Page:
Given the physically different locations of the local field programs, the inaccessibility of confidential client information among the local field programs, and the potential lack of representation to some low income clients if representation of opposing parties is not permitted, may different local legal service programs represent clients with materially adverse interests after consolidation on January 1, 1999?


Yes, provided there is no sharing of confidential information of clients with adverse interests who are represented by different local programs.

Rule 1.10 of the Revised Rules of Professional Conduct imputes disqualifications to lawyers who are associated for the practice of law. Subparagraph (a) of the rule provides as follows: [w]hile lawyers are associated in a firm, none of them shall knowingly represent a client when any one of them practicing alone would be prohibited from doing so by Rules 1.7, 1.8(c), 1.9, or 2.2." The rule presumes that lawyers in a law firm, or other types of associations, have access to each others' confidential client information and share that information for the purpose of facilitating the representation of clients. Comment [1] to Rule 1.10 observes that the term "firm" "includes lawyers in a private firm, lawyers in the legal department of a corporation, or other organization, or lawyers in a legal services organization." But, the comment continues, "whether two or more lawyers constitute a firm within this definition can depend on the specific facts . . . . furthermore, it is relevant in doubtful cases to consider the underlying purpose of the rule that is involved." In comment [3], the application of the rule to lawyers in a legal service organization is considered more fully: "…lawyers employed in the same unit of a legal service organization constitute a firm, but not necessarily those employed in separate units. As in the case of independent practitioners, whether the lawyers should be treated as associated with each other can depend on the particular rule that is involved and on the specific facts of the situation."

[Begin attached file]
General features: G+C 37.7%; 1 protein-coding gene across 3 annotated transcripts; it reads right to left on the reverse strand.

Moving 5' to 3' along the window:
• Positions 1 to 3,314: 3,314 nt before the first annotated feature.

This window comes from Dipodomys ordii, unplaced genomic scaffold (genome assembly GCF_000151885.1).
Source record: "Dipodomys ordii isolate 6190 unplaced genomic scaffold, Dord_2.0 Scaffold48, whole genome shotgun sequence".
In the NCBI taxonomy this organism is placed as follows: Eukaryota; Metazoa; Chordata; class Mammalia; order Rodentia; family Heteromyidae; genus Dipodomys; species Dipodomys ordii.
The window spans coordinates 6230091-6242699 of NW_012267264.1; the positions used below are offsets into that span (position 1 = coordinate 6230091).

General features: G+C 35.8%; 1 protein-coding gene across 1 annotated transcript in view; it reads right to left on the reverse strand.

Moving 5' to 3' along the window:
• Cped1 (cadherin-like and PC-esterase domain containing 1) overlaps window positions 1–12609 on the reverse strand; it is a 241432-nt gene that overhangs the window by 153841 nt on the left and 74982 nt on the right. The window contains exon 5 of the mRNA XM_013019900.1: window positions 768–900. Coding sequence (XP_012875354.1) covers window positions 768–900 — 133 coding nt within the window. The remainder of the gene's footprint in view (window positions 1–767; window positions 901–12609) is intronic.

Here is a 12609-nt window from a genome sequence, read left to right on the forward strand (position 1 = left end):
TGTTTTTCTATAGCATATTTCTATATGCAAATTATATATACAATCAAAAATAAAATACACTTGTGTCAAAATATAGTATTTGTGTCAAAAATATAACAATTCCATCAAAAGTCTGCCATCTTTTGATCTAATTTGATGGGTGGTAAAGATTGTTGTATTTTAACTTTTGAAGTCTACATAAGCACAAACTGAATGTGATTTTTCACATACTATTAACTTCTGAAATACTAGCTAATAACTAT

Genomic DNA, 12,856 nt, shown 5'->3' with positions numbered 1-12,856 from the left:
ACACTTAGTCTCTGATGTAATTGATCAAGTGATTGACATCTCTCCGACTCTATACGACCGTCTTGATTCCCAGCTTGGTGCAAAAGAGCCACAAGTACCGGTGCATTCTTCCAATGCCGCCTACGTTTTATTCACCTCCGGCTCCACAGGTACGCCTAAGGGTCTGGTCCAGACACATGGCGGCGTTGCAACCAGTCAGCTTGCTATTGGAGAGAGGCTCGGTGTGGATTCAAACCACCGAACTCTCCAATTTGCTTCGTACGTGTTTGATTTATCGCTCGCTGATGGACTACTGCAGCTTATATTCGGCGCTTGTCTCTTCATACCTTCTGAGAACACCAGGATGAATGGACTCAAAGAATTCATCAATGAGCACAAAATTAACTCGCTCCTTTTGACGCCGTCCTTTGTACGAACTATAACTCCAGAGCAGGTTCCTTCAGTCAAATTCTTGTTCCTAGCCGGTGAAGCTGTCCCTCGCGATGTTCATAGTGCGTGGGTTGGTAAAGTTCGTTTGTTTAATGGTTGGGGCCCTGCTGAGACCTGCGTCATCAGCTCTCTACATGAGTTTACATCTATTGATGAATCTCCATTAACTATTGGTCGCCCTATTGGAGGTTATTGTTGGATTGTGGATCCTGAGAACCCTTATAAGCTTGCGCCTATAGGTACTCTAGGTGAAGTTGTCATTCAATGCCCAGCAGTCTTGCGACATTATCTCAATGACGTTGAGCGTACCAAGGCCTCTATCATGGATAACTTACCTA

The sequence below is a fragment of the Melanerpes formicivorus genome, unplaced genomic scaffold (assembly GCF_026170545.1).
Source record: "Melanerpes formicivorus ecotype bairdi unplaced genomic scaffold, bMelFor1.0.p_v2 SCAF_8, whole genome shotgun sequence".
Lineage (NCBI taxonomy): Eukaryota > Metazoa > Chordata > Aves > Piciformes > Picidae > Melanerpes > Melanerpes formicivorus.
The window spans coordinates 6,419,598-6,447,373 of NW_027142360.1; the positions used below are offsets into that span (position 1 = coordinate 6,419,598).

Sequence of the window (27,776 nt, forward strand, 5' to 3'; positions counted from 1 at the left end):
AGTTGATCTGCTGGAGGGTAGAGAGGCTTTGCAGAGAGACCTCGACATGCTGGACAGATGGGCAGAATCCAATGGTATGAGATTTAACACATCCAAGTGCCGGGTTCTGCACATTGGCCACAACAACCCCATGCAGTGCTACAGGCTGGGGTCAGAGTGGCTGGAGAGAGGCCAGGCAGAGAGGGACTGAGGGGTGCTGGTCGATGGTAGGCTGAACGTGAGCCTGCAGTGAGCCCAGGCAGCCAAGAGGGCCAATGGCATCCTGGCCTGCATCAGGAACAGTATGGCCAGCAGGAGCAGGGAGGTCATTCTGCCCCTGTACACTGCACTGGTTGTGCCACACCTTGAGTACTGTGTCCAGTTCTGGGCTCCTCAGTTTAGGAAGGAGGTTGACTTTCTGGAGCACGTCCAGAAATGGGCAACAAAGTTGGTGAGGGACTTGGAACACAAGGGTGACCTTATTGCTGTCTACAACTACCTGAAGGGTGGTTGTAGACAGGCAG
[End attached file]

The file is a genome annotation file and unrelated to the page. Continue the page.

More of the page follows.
As a matter of public policy, impediments to the legal representation of people of low income should be eliminated when the purposes of the Revised Rules of Professional Conduct—protection of client confidences and maintenance of a lawyer's independent professional judgment—are not adversely affected. As long as the local field programs of LSNC are physically separate and do not act as a single unit, the representation of adverse parties by different field offices will not impair the lawyers' duty of loyalty to their respective clients. Moreover, if client files are maintained separately and confidential client information is not shared, the duty of confidentiality will not be impaired. Legal service lawyers, unlike lawyers in a multiple office private law firm, do not have a common economic interest. Therefore, independent professional judgment will be maintained despite the representation of adverse parties by lawyers in different field offices. For these reasons, lawyers with the different local service programs of LSNC may represent clients with materially adverse interests subsequent to the consolidation provided confidential client information relative to the adverse parties is not shared by the different offices.